Not sure any of my students read this blog, but anyway...
I am catching up on reading the reflective journals that my 1102 (First-Year Writing for Multilingual Students) students wrote after they finished the "English and Me" assignment. I asked them to think about the process of writing the essay--the challenges they faced, how they dealt with those challenges, and any other points that came up. Many of them mentioned the peer work as being helpful to their writing; they felt that getting responses from their classmates helped them think about how others were reading and interpreting (or misinterpreting) what they wrote. Nothing really earth-shattering here, but those comments and the comments about the value of drafting and revising are always something that I like to see.
I mention this because I think this process worked well as I was working on the introduction to the new edition of A Pail of Oysters. I sent a rough draft to John Ross and got his feedback on it. Since I had never written an introduction to someone else's book before (and particularly the kinds of introductions you see to older novels), I wasn't sure how to write it. I got good feedback from John on how to revise it, and we went back and forth on it, also bringing in Mark Swofford (another of the co-founders of Camphor Press) later on in the process. In all, I have about 15 different drafts of the introduction from between last September and the end of January 2016. (I should probably tell my students about that!) Not all of the drafts are drastically different from previous ones, but they all reflect reworkings of ideas, sentences, etc. based on the feedback from the readers.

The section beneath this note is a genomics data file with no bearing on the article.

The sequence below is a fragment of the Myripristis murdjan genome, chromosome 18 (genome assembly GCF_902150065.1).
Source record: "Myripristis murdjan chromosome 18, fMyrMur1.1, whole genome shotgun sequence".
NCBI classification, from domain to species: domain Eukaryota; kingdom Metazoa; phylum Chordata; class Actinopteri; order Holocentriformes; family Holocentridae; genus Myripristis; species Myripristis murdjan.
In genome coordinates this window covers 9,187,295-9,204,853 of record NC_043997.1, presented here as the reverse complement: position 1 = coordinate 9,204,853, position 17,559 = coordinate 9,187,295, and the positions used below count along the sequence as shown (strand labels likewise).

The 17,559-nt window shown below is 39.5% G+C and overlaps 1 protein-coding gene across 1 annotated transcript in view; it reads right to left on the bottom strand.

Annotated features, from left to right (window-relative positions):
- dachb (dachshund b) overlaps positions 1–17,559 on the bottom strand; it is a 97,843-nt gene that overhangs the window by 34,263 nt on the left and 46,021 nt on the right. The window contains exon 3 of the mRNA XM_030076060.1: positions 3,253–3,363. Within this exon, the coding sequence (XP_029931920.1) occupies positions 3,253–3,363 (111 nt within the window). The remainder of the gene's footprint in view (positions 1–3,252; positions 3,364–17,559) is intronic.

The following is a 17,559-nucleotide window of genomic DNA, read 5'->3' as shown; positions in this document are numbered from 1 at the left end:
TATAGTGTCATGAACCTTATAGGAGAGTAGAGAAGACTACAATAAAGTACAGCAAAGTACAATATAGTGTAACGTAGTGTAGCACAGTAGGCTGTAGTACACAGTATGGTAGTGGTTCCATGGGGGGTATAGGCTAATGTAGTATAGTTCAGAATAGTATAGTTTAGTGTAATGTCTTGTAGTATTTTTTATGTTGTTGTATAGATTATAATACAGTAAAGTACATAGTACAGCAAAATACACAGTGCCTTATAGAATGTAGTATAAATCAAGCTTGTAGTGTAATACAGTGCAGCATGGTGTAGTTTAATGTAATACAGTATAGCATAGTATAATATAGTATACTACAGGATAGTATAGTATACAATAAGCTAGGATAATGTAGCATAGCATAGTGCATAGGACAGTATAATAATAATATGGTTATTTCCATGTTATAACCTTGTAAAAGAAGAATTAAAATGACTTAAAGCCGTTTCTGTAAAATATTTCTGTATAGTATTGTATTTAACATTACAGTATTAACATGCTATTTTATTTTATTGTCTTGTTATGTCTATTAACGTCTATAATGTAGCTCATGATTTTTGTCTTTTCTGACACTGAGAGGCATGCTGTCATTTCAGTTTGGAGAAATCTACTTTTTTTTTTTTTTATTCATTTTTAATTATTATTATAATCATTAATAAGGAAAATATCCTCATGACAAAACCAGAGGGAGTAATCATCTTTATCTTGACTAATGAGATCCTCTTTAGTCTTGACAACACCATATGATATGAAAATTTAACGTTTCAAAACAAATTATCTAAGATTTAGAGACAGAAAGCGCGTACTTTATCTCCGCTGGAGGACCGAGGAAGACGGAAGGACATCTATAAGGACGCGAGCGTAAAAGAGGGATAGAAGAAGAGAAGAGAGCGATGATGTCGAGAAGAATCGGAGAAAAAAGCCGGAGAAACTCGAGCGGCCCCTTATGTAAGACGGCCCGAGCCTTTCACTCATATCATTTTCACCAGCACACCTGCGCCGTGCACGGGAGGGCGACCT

This process (as well as my students' reflections) has reminded me of the need to draft and revise and to get others' eyes on
my writing as I'm working on it, rather than thinking that I need to
give someone a "perfect" "final" product. It reminds me that while I might take pride in my work, I don't have to be so proud (or perhaps insecure!) that I won't show unfinished work to others.